I find it interesting how with some sunsets, the colors in the sky can go through so many shades. It seems to happen most on those evenings when the colors go nuclear, like they are generating energy to change their color.
And that’s what happened on this one evening earlier in the year. I was leading a private SoCal Beach Workshop with an eager student. She was getting ready to retire and wanted to learn how to use a DSLR so that as she and her husband traveled she would be able to capture the beauty of the travels better than she could have with a P&S camera. The photos in this article are ones that we took from that SoCal Beach Workshop.
The beach workshops are 4 hours in length and can cover several days depending on the needs and desires of the participants. In this case it was a 2 day workshop. They are both instructive, and also a lot of fun. The first several hours we spent going over the components of capturing a photograph since she was new to shooting with a DSLR. Explaining and demonstrating that a proper exposure was like a simple math calculation. A+B+C= Good Exposure. Or in other words Aperture + Shutter Speed + Film Speed (ISO) = Good Exposure. From there we went over the basic elements of a good composition. The Rule of Thirds, placement of items in a shot, creating a visual point of interest, etc.. With all of this, the student uses their camera and as we go over the theory, we get to put it into practice. This hands on time is very important to let the brain connect with the information.
One of the great aspects of being at a SoCal beach for these workshops is there are just endless opportunities for shots. Whether it’s people photographs with people hanging out around the pier, playing volleyball, etc. we can practice there. If the student is more interested in Landscape photography, then we gravitate more towards the water and the pier learning how to set up a good composition. As we do this, we continue go over the rudiments of a good exposure. I help them to learn how to adjust the exposure of their shot. We go over the reasoning behind why they would choose to adjust the Aperture or Shutter Speed or ISO. Helping them to learn about the pro’s and con’s of each option. Do they want to maintain crisp waves? Are they looking for some motion in the water? Did they want movement as the surfer rides a nice wave?
There is a lot to learn, and one doesn’t pick it up instantly. But I think it’s important to lay a good foundation as to the “Why” of why a choice is made when adjusting the camera. Then as situations arise, we can intelligently make choices with the settings on our camera. Throughout all of this time I am not using my camera, it’s purely hands on for the student for several hours. But since we are at the beach, our common hope is for a great sunset with waves crashing, perhaps framing the pier or maybe a surfer. As we get towards the last hour of the workshop, I now pull out my camera and set it up on the tripod. I show the student what I am doing with mine, what I am looking for in the composition. As I set up the exposure, we again go over the priority of their settings. I then let them set up their camera, watching and answering any questions they have, making suggestions if needed. Then as the sun starts to set we both shoot away. We stop for a moment to compare their shot to mine. I check their exposure, their composition making sure they are getting good shots. The student can look at my shot to see how mine is coming out.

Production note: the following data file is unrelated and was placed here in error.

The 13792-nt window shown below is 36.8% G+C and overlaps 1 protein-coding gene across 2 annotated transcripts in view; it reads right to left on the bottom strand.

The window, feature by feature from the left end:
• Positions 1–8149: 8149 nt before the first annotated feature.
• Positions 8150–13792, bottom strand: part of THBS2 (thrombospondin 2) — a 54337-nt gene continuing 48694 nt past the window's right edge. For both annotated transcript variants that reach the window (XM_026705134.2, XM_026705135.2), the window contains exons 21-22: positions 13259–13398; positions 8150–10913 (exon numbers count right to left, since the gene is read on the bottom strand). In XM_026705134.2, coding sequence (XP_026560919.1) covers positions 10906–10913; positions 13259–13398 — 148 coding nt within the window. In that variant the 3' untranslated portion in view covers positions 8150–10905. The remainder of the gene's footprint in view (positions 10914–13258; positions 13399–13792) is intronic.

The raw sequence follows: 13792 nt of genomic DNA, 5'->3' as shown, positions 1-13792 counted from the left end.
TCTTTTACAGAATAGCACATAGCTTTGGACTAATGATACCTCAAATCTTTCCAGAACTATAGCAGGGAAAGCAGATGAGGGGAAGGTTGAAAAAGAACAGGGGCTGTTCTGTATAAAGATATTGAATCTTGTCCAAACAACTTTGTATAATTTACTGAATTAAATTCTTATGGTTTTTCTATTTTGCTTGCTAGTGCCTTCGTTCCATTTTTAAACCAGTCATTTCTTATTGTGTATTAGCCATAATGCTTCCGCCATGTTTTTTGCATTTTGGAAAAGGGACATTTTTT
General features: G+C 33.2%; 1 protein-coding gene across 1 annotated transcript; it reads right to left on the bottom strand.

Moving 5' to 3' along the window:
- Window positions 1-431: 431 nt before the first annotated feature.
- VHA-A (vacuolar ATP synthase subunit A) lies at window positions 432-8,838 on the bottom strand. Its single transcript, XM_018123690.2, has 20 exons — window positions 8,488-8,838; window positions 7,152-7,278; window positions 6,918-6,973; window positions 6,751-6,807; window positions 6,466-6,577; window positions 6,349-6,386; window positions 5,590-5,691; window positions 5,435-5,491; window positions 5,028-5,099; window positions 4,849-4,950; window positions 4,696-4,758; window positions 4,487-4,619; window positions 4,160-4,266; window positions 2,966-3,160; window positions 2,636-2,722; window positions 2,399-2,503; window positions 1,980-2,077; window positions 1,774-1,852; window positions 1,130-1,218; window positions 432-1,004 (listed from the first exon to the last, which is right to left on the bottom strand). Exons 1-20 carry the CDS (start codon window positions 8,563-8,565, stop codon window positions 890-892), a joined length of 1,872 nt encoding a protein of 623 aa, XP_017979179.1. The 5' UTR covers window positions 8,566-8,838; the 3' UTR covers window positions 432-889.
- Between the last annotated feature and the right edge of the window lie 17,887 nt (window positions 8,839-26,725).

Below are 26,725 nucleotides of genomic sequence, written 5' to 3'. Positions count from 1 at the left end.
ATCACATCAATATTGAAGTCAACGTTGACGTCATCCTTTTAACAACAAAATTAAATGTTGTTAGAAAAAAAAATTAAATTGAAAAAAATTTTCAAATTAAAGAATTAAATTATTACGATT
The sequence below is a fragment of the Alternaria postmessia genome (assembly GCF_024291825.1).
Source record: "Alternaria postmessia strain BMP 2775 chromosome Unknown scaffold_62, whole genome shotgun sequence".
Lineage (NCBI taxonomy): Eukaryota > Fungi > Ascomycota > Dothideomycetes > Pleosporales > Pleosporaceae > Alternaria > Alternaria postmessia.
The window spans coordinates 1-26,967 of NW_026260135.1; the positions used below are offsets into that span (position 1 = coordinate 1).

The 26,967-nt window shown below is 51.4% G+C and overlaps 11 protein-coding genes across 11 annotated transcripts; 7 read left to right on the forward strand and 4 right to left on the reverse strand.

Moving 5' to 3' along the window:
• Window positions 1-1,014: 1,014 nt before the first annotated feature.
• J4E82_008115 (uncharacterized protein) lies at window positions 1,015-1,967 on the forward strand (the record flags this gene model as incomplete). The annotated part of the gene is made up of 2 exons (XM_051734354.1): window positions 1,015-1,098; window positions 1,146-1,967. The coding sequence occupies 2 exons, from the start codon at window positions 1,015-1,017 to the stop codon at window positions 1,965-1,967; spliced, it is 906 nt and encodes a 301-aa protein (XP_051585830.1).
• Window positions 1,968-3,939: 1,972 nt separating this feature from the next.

This time of the sunset is very dynamic and fluid. So typically after a few shots, we discuss what we are seeing, and move to a new location sometimes just 20 or 30 yards away, but one where our composition might be based on how the waves are breaking. Again we set up our camera’s and compare notes as we both shoot and compare. And this back and forth, this practical experience goes on for as long as the sunset goes on. Sometimes this can last 30 minutes or more. At the point we decide to call it a night, we walk back, and we go over what we have learned. The continual reinforcement by asking questions is a real important part of the learning process.
And that is the first day of a workshop. Now many who take the SoCal Beach Workshops are much more experienced with their cameras. They may have had a DSLR for several years now. So while I will still go over some basics and we will talk some theory in the beginning, once I know they have good grasp of their camera then we can move on to other subjects like using ND Filters, or ND Grad Filters, Multiple Exposures, etc.. But I have found that going over the basics for a few minutes to see where a person is at is very valuable. You would be amazed at the number of times where a person has owned their DSLR for years, but have really only ever used it in automatic because they had never fully understood what all the settings were for.
If you have any questions about a SoCal Beach Workshop or are interested in attending one, be sure to check out the Workshop page here in the website, and be sure to send me a note. While I have some set dates for Beach Workshops, most of my workshops are actually just private with one on one interaction. The cost for a private workshop is the same for you as for a group, I know most photographers charge much more for their private workshops, but I am a bit different! So come and learn more about your camera and have fun while doing so.